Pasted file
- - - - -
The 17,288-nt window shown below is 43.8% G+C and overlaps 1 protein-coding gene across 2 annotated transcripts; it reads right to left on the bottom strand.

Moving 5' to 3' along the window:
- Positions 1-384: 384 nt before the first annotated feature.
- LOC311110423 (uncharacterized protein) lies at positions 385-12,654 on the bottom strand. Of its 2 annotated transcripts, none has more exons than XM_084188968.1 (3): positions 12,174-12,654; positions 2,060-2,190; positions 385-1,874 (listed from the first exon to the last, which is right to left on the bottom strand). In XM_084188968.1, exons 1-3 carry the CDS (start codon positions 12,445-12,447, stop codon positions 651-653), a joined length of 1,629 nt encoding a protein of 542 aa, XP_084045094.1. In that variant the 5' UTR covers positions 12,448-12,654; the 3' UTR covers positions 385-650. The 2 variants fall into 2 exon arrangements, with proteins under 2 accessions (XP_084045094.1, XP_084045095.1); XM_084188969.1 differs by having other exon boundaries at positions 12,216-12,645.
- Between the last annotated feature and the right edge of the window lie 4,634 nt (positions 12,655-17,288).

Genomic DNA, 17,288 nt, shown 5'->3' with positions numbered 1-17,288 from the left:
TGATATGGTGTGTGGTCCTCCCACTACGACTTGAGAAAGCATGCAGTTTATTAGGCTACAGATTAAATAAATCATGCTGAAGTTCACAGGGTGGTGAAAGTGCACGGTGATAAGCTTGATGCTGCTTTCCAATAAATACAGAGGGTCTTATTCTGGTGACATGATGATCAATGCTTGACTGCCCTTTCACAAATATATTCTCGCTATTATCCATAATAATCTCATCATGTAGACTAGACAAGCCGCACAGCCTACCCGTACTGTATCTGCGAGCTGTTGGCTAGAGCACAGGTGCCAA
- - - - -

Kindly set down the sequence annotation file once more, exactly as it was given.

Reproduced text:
The 17,288-nt window shown below is 43.8% G+C and overlaps 1 protein-coding gene across 2 annotated transcripts; it reads right to left on the bottom strand.

Moving 5' to 3' along the window:
- Positions 1-384: 384 nt before the first annotated feature.
- LOC311110423 (uncharacterized protein) lies at positions 385-12,654 on the bottom strand. Of its 2 annotated transcripts, none has more exons than XM_084188968.1 (3): positions 12,174-12,654; positions 2,060-2,190; positions 385-1,874 (listed from the first exon to the last, which is right to left on the bottom strand). In XM_084188968.1, exons 1-3 carry the CDS (start codon positions 12,445-12,447, stop codon positions 651-653), a joined length of 1,629 nt encoding a protein of 542 aa, XP_084045094.1. In that variant the 5' UTR covers positions 12,448-12,654; the 3' UTR covers positions 385-650. The 2 variants fall into 2 exon arrangements, with proteins under 2 accessions (XP_084045094.1, XP_084045095.1); XM_084188969.1 differs by having other exon boundaries at positions 12,216-12,645.
- Between the last annotated feature and the right edge of the window lie 4,634 nt (positions 12,655-17,288).

Genomic DNA, 17,288 nt, shown 5'->3' with positions numbered 1-17,288 from the left:
TGATATGGTGTGTGGTCCTCCCACTACGACTTGAGAAAGCATGCAGTTTATTAGGCTACAGATTAAATAAATCATGCTGAAGTTCACAGGGTGGTGAAAGTGCACGGTGATAAGCTTGATGCTGCTTTCCAATAAATACAGAGGGTCTTATTCTGGTGACATGATGATCAATGCTTGACTGCCCTTTCACAAATATATTCTCGCTATTATCCATAATAATCTCATCATGTAGACTAGACAAGCCGCACAGCCTACCCGTACTGTATCTGCGAGCTGTTGGCTAGAGCACAGGTGCCAA